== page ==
‘That’s great. Thank God. I’ll call the doctor now.’

‘Sorry my dear, you have been in coma for two weeks now. How do you feel? Do you remember anything? Do you feel hurt at any part of your body?’

I couldn’t talk. My lips were too heavy. I shook my head to communicate a No to her. But that didn’t still stop her from pressing every part of my body.

‘Here nko? What about here? And here? Sorry my dear.’ She kept pressing.

‘Some vigilantes found you lifeless on the street. Don’t worry my dear. Those behind all of these will soon face the wrath of the law. The police are already investigating.’ She was sure. The assurance was brimming all over her face.

Dad walked back inside the room.

‘The doctor said you are perfectly alright. Look my dear, you are defintiely flying back to the states as soon as all of these is over. This idea of getting your first degree here in Nigeria is a bad one after all. And that way you will kuku just go for the last surgery you are supposed to have undergone all these while, hysterectomy or whatever that doctor called it anyway.’ He said with his face lavished with a bright smile. He must have mentioned that to put a smile on my face.

Mum and Dad kept talking, saying all sort, how happy they were to have me back, how the culprits would face justice, how much they would do everything to make sure I was alright and happy and so much more. None was important. Nobody mentioned Desmond.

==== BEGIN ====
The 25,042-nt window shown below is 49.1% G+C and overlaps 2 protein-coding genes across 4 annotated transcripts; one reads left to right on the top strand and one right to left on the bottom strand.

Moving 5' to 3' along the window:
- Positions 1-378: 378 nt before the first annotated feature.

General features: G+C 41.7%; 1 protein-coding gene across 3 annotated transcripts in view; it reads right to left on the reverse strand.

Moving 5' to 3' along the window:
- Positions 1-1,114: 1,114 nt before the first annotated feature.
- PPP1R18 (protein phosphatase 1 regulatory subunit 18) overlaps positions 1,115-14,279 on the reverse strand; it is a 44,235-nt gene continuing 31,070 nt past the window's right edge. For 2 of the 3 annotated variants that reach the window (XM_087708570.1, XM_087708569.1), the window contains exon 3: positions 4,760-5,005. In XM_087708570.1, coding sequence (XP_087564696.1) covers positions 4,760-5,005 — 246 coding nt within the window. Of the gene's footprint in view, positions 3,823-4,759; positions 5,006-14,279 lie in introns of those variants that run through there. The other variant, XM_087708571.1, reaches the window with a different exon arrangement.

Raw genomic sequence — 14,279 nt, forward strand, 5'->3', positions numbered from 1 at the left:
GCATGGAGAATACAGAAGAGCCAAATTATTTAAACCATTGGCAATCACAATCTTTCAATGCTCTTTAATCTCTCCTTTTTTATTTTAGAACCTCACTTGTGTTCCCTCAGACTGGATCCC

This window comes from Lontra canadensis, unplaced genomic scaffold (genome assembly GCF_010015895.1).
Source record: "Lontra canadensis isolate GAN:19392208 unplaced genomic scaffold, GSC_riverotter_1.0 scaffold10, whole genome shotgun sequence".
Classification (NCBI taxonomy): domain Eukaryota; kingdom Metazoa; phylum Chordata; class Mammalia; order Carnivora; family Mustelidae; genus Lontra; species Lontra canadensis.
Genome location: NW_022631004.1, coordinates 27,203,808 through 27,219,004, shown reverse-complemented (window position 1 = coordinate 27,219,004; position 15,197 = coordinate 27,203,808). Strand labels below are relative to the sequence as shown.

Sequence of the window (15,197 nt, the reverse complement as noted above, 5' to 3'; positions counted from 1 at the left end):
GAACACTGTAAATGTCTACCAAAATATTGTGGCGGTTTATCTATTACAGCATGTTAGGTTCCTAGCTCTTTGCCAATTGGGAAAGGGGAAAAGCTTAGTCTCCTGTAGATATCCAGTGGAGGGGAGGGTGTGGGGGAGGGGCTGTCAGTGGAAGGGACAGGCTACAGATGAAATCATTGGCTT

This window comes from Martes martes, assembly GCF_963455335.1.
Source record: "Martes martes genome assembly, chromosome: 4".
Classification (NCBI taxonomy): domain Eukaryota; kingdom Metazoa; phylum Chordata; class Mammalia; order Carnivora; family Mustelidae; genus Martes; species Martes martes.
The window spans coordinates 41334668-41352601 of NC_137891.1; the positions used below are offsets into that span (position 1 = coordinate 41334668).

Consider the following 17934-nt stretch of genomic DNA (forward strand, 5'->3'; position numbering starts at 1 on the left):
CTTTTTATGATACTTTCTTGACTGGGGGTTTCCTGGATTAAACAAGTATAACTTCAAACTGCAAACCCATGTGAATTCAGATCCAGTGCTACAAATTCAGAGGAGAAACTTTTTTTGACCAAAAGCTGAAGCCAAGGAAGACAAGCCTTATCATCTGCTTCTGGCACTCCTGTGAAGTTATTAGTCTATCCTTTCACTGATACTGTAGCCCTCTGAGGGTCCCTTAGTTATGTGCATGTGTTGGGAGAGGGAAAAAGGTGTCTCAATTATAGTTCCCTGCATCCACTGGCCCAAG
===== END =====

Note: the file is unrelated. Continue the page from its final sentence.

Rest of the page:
How can I live without him? How can I ever find love again? Desmond loved me like I am, when nobody else did. Even when everybody called me abnormal and would always push me out, Desmond gave me wings and made me feel like an angel. Even though our relationship was not even a year old yet. What bound us together was never of this world. Whenever we hung out in the night, I usually found the stars not between the tallest of trees and the glimmering sky lines but inside his eyeballs. I wondered what will happen to my nights from then. They will be without stars. He taught me of a rare love. That kind of love is the greatest of all. He used to say that the heart is like a pocket and that love is like one’s favorite picture that one cannot do without but carry around all the time in that pocket. And that love should always be kept safe inside the heart. And no matter where we find ourselves or travel to, love should always travel along, like the picture stuffed in the pocket and looked upon from time to time for the reminiscence of good old memories. And I have learnt that other kinds of love are wool, stuffed in stoves. They become a whiff of smoke and eventually vanish with time. But the love Desmond showed me was like no other. It was a dagger, it pierced through into my soul. It burned hotter than the sun and slipped down between the tiny streams of blood flowing round my nerves, like a coin in a machine. This love brought out the real me, the boy. It made me come out. Just this last surgery and yes, we would have continued our special kind of love with a fresh start and become bum-bandits like I have always wanted.